18:00
M. D'Antuono - Quantum Technologies with 2D-oxides
M. D'Antuono - Quantum Technologies with 2D-oxides
18:00 - 18:20
Spintronics and Quantum Electronics represent the new candidates for future high-performance computer and information processes. The use of the electron spin, rather than charge, as information carrier, can for instance define the unit of quantum information: the quantum bit (qubit). Recent developments have shown that the exploitation of the Rashba Spin Orbit Coupling (SOC) in two-dimensional (2D) materials is an innovative and attractive solution for the quantum computation. For example, SOC is used for a more efficient charge to spin conversion in spin-orbit torque devices. Here we propose two-dimensional oxide (2D-oxides) systems as innovative quantum devices 1. The idea is to combine Rashba spin-orbit coupling (SOC), 2D-magnetism, superconductivity (SC) and high-mobility in the same 2D electron gas (2DEG) that is formed at the interface between wide bandgap insulators oxides. We have demonstrated that the superconducting 2DEG created at the interface between LaAlO3 and SrTiO3 (LAO/STO) becomes spin polarized by introducing a few unit cells of delta doping EuTiO3 (ETO), an antiferromagnetic (AF) insulator iso-structural to STO 2. Firstly, we have investigated the interplay between ferromagnetism and Rashba spin-orbit interactions by studying the magnetoconductance curves of the 2DEG as a function of the applied gate voltage and temperature 3. Recently we have also found that the interface exhibits, under visible light, a persistent photoconductivity and anomalous Hall effect. This feature is probably related to the different nature of the photo-excited spin-polarized 4f carriers due to ETO. The application of oxide 2DEGs to advanced electronics requires also the creation of suitably designed nanodevices. We have realized (LAO/STO) tunnel devices using Helium focused ion beam (He-FIB). Our preliminary measurements show that these devices are fully tunable and could have interesting tunnel I-V characteristics. Our results show that these oxide nanodevices could have a significant and far-reaching impact for new quantum spintronic development.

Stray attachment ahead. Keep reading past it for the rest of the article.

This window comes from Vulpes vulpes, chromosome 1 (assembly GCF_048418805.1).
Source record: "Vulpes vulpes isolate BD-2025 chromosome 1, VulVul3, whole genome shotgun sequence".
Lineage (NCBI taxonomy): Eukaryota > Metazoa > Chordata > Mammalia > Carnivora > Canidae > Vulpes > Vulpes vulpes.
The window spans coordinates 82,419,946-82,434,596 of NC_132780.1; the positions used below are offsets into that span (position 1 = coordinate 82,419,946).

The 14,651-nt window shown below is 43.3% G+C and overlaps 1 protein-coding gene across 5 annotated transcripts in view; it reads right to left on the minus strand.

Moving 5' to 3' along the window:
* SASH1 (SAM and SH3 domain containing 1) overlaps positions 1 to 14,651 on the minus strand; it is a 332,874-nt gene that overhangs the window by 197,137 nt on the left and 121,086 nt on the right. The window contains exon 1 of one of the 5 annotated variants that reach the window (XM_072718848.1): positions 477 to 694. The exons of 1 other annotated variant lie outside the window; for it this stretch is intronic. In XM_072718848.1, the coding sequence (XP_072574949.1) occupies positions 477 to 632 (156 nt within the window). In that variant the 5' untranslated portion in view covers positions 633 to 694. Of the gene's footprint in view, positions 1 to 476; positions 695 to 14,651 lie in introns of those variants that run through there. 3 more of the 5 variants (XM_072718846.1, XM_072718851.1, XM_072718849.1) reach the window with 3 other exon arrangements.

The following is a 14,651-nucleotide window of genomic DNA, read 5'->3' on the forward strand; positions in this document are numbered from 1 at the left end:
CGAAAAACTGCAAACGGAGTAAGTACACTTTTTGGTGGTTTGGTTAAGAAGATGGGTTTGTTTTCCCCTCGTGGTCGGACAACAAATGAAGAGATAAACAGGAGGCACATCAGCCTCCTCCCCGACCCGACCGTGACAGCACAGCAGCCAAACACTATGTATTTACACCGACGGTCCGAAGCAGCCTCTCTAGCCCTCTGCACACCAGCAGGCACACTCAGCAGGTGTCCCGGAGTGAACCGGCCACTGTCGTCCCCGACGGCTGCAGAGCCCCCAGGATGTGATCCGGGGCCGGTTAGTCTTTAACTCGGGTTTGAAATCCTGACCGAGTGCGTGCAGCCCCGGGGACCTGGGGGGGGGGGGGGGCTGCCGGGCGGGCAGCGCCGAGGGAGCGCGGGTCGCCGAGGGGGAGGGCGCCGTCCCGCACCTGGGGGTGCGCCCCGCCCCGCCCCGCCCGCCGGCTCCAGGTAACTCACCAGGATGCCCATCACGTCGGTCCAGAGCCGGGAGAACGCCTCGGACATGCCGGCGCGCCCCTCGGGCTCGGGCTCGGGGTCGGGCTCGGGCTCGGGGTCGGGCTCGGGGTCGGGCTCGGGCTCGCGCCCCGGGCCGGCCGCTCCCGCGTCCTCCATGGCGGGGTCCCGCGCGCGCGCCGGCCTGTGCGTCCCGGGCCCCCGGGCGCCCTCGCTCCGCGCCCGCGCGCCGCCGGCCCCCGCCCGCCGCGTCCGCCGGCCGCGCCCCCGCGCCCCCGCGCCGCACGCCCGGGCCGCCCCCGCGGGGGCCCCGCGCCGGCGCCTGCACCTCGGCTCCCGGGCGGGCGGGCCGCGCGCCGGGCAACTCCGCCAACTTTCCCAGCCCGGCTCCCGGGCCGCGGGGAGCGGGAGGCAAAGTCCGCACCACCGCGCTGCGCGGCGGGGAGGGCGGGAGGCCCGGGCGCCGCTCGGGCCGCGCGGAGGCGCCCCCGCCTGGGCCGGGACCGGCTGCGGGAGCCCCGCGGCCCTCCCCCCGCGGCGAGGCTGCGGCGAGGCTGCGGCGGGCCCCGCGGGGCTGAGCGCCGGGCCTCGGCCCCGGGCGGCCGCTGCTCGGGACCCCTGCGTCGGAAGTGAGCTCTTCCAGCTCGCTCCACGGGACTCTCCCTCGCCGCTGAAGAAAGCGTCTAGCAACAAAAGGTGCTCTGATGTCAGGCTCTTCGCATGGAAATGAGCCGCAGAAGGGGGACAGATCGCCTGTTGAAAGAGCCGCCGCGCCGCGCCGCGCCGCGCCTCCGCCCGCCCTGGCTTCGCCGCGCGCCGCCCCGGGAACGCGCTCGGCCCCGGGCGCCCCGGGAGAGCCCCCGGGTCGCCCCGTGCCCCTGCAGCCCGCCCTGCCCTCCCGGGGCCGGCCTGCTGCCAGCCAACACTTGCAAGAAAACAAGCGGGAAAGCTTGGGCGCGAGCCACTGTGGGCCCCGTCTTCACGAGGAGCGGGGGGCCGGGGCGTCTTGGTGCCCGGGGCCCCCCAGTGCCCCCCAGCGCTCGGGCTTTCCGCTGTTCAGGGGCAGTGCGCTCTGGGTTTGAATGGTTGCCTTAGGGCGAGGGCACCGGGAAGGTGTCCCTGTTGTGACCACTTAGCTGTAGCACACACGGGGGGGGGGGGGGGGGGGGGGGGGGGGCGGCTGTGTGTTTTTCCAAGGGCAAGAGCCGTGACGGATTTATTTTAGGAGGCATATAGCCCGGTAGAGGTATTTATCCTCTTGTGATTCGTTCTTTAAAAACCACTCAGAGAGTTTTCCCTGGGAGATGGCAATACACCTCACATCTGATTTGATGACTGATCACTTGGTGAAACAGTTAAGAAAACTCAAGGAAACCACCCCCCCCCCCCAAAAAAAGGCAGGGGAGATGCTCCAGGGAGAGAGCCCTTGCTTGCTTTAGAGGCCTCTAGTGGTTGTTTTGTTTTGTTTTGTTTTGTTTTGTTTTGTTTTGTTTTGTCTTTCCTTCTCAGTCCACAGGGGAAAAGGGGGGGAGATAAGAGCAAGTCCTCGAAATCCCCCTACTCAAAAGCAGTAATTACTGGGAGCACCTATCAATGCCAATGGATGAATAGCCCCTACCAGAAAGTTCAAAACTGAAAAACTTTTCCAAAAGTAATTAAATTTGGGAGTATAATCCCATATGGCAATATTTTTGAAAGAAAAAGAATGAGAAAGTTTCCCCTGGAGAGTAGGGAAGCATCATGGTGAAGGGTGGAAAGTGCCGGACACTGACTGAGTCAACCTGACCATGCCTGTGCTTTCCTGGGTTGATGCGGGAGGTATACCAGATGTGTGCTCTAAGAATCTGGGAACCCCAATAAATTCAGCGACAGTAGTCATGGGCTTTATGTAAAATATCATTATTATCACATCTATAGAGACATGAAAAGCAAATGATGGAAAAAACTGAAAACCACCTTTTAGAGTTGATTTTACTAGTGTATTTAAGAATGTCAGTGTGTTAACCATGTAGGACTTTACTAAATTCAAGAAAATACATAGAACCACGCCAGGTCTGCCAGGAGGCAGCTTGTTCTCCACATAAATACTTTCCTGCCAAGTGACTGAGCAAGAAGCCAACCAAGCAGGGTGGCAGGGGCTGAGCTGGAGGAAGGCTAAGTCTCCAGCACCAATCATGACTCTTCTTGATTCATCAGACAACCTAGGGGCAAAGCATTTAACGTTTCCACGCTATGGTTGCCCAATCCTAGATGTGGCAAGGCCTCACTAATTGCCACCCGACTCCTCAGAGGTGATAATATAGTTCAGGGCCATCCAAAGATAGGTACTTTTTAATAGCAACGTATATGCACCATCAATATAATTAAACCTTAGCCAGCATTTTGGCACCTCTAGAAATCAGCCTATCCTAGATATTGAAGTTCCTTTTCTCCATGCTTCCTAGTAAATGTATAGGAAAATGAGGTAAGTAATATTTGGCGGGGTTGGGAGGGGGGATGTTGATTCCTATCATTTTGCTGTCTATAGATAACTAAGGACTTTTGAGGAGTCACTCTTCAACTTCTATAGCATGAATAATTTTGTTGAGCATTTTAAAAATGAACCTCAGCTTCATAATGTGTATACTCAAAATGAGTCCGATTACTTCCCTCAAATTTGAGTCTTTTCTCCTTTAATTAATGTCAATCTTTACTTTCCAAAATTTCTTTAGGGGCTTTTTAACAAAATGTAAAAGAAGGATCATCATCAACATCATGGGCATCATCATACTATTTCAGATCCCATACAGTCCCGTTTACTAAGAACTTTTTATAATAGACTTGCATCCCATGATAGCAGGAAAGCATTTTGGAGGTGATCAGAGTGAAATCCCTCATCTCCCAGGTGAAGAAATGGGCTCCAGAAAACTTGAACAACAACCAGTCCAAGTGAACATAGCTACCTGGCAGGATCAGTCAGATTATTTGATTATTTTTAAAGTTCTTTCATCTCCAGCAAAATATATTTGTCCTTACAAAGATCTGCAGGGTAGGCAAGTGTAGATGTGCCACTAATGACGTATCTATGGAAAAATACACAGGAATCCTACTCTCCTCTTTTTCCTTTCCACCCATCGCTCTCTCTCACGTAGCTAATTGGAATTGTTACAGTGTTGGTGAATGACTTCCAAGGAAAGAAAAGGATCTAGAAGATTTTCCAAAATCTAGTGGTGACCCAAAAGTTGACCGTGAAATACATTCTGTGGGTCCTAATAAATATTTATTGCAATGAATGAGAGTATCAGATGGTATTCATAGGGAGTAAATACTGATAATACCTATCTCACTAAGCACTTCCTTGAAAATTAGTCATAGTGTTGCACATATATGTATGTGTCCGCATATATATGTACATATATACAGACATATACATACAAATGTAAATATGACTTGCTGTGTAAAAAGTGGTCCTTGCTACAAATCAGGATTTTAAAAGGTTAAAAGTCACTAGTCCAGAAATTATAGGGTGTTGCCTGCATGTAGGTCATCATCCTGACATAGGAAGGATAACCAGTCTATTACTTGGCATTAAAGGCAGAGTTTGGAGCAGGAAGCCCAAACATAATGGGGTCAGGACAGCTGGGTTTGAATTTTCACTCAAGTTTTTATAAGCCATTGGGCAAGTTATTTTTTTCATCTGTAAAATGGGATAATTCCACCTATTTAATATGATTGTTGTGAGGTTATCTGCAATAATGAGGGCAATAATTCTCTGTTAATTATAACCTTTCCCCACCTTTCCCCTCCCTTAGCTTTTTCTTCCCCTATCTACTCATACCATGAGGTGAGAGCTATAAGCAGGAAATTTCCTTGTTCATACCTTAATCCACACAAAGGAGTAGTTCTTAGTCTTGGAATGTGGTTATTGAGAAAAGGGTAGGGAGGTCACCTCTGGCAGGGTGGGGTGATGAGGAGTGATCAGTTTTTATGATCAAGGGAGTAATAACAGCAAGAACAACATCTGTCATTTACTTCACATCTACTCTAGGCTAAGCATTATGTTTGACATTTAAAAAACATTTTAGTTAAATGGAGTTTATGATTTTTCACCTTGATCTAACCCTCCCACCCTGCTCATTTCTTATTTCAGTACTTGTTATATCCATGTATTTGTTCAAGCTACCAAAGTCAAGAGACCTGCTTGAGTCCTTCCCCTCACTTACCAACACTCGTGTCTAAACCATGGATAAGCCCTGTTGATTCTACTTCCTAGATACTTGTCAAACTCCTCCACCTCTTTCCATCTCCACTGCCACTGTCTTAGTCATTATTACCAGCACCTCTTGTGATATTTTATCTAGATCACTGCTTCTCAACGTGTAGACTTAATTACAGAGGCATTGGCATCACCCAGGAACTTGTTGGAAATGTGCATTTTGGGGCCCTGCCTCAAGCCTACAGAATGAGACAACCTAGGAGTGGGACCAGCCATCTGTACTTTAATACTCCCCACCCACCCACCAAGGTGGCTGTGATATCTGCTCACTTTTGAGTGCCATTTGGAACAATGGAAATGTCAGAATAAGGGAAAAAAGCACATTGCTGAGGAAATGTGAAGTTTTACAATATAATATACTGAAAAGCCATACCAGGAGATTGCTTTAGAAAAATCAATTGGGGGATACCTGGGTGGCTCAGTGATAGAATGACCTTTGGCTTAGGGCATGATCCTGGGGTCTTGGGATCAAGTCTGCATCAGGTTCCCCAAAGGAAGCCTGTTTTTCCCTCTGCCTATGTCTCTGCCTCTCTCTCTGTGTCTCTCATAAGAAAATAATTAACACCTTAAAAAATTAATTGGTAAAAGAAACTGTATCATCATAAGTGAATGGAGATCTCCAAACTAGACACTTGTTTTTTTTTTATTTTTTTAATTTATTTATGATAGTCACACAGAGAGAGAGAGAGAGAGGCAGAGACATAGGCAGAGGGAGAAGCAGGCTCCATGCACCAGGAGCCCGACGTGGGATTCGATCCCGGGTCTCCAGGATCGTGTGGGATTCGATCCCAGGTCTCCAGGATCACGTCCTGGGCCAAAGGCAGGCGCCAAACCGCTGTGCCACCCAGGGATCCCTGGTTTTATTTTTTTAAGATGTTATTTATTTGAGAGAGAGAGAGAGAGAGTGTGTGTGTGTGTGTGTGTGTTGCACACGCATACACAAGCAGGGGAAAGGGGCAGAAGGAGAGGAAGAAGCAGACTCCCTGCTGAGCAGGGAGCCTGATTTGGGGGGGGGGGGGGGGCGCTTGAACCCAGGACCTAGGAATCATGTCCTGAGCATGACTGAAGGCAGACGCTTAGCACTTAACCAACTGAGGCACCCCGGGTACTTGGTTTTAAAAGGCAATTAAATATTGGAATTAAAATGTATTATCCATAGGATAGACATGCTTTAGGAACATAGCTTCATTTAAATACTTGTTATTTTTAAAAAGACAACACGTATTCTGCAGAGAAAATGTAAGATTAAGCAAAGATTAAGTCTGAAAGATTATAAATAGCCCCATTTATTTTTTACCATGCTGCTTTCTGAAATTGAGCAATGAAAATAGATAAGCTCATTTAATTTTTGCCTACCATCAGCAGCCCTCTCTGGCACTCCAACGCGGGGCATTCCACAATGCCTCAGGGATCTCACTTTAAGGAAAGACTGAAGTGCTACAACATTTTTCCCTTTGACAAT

18:20
M. Minutillo - Anomalous Josephson effect in S/SO/F/S heterostructures
M. Minutillo - Anomalous Josephson effect in S/SO/F/S heterostructures
18:20 - 18:40